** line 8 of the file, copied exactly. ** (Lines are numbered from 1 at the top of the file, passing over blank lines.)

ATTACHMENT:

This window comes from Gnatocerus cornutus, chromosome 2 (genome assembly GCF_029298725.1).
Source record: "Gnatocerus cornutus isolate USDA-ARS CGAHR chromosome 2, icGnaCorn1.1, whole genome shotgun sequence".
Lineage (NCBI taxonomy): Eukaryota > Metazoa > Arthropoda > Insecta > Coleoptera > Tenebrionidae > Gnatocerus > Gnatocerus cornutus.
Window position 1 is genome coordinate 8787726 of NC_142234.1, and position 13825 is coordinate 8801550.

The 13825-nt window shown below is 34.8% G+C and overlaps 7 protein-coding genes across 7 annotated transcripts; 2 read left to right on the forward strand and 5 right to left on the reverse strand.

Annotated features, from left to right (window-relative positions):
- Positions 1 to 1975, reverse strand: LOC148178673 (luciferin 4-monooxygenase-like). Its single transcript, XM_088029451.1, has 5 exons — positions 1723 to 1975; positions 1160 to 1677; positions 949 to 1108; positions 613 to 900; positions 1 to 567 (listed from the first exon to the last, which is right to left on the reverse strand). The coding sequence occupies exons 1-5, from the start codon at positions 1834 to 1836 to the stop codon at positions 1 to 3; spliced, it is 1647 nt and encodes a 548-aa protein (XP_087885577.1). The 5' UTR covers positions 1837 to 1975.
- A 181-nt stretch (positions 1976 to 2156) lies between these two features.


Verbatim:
- A 181-nt stretch (positions 1976 to 2156) lies between these two features.